Electric Bike Advice.

Found 17th Oct 2017
My dad who is 62 has he's heart set on buying a electric bike and has seen this one halfords.com/cyc…ike
Is this good value and if better for around the same price can someone point me in the right direction. He'll use it just for casual bike riding. Thanks!!
Community Updates
Most but not all are pedal assist. This means that you need to pedal to ensure the motor kicks in and the speed is restricted to 18mph (I think)

Some bikes, although considered illegal, will have a throttle switch (so no pedalling required) and will exceed the 18mph restriction (some with an extra switch to over-ride the restriction). The law states these bikes are illegal but try a find a conviction or a police officer who has stopped one or can identify one and you won't. If you ride sensibly - not going full throttle on city roads in busy traffic etc then you are unlikely to be "caught" if ever there was to be a first.

The problem I had is that (for health reasons) I wasn't able to continue to pedal. I loved cycling and after 2 bouts of illness I decided to jump back into cycling to get fit again but on the 2 occasions I tried I collapsed on the side of the road - not a good thing to happen both for my health and also my safety. I then went down the road (excuse the pun) of looking at pedal assist - as I Said I loved cycling and I got myself a secondhand E-bike but it didn't help with my newly diagnosed condition. I couldn't maintain the pedalling...... and that's what you need to consider for your dad.

Yes he's only 62 and he may be fit as a fiddle - I was. I'm ex forces, ex postie, ex keen cycling, ex runner (also always walked when some would use car/bus), DIY, gardening etc etc but then I was hit with 2 "episodes" then a secondary illness identified the reason I couldn't do what I used to do.

I'm not saying it'll happen to your dad. £800 isn't a lot these days and it might be money worth spending - I'm just trying to give my side/advice/experience.

I could have spent £1000 on a E-bike (illegal) with additional battery but I thought I could spend the same on an E-scooter (more speed/more distance but still restricted) and then consider a petrol scooter (greater speed/greater distance (restricted to about 64mph). I know own and love my Honda PCX 125 - 140mpg / £9 to fill up / £18 VED / £140 insurance and I get the experience/enjoyment of riding two wheels without the need to pedal.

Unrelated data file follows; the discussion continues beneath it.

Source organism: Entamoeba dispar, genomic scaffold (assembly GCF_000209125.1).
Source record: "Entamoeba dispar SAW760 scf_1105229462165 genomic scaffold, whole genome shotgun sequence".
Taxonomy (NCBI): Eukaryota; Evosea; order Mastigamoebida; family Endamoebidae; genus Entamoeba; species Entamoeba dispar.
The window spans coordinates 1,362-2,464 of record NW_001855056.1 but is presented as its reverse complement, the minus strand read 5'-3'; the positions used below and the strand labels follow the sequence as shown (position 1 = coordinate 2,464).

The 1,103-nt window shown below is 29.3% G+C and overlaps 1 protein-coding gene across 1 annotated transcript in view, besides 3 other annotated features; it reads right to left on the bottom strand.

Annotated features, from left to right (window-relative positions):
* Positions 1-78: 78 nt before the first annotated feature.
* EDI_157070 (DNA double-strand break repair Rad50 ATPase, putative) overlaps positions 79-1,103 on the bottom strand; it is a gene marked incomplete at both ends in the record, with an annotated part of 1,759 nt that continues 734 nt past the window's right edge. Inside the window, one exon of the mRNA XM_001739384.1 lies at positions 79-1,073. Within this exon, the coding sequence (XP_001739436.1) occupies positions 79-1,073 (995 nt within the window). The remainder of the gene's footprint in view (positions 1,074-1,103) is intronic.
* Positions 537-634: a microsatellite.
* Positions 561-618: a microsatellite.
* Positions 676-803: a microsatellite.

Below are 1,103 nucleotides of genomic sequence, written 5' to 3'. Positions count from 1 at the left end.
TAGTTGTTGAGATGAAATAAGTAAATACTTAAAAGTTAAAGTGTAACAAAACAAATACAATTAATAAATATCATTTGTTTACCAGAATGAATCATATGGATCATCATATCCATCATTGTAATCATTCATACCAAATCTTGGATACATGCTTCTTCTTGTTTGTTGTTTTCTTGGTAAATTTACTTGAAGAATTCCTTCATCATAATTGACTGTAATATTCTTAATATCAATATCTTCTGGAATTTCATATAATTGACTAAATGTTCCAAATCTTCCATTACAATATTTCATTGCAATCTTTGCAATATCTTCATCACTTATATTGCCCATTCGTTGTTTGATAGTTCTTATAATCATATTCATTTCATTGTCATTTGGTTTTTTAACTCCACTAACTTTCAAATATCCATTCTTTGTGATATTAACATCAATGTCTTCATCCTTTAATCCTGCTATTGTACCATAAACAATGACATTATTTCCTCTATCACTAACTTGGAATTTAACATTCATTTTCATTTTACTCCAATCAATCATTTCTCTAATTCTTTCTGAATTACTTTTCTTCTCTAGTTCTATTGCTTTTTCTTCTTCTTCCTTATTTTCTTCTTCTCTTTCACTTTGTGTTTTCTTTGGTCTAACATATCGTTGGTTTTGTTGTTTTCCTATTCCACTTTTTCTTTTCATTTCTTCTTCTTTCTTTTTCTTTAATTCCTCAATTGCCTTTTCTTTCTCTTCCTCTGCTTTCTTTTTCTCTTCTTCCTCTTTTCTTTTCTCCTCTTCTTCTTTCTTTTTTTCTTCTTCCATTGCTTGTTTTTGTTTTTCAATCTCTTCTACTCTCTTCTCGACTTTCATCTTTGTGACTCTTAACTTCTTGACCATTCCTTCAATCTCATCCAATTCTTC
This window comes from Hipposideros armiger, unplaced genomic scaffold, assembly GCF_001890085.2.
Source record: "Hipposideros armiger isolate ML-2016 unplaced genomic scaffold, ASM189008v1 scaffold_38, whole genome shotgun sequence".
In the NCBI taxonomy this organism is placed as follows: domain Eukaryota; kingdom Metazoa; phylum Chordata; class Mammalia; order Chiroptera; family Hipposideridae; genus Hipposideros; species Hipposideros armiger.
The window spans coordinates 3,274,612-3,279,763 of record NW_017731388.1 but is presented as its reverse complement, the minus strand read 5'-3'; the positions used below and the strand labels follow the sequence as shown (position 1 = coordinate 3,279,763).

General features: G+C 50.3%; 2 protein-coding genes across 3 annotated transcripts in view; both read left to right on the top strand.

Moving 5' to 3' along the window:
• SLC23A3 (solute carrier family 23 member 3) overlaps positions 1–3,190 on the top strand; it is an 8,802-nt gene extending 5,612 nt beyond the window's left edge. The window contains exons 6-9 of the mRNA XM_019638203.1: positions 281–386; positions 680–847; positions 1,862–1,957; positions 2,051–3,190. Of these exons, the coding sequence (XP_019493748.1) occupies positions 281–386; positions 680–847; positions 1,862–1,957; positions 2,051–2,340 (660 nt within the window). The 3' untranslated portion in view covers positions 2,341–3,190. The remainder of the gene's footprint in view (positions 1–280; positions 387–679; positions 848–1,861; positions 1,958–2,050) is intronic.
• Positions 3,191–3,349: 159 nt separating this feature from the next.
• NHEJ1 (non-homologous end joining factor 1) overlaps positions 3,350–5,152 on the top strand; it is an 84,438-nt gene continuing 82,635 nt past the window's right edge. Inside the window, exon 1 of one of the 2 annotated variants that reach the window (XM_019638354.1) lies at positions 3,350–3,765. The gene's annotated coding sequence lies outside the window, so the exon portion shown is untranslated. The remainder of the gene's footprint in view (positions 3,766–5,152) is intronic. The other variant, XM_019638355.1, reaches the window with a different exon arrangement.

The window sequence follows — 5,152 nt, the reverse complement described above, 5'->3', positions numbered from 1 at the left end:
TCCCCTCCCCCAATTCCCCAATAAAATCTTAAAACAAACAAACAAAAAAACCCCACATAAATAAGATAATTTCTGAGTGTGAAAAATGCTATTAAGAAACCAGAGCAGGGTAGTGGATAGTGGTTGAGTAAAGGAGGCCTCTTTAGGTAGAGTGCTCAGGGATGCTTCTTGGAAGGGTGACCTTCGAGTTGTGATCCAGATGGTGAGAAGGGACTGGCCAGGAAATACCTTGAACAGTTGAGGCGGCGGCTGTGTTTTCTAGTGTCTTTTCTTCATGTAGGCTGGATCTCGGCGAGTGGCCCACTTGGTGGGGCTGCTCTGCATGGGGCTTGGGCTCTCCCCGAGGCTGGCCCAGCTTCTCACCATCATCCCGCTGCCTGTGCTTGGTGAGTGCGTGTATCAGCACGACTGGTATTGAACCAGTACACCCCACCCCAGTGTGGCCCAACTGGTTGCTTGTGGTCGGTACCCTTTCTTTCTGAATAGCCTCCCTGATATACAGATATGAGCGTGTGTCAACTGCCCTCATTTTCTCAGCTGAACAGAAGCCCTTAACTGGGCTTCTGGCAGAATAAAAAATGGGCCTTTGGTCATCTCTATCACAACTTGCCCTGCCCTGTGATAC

AFAIK you have to keep the battery topped up regularly so storing it away over winter will still require the battery to be charged up a few times even though you are not using it. If you let the battery discharge enough that the adapter will not recharge it then potentially you'll be looking at £250 thereabouts for replacement battery.
Edited by: "philphil61" 17th Oct 2017
You can get a legal throttle assist as long as it was made pre 2016 so look for new old stock as they can still be sold.

As said you do need to keep up the charging on the battery and always go for a lithium battery as others are too heavy

They are great bike to have if you are restricted in using a normal bike.

Be aware that if you break down can you ride it home OK
I've got the Carrera Crossfire and love it. It will do the stated range but you have to manage the battery life. Simple really, just turn the power to minimum unless going up hills. Its a really nice bike to ride. Price varies a bit, but Halfords regularly discount plus join Cycling UK and get an extra 10%. The only downside common to all ebikes is the weight of the bike.23kg. Not a biggy unless you run out of power a long way from home.
This is fairly new tech and I liked the fact that if there were problems I could get Halfords to sort locally. A bit risky buying online, IMHO.

Sorry, commenting is no longer available on this discussion.

Top Discussions

Top Discussions

Top Merchants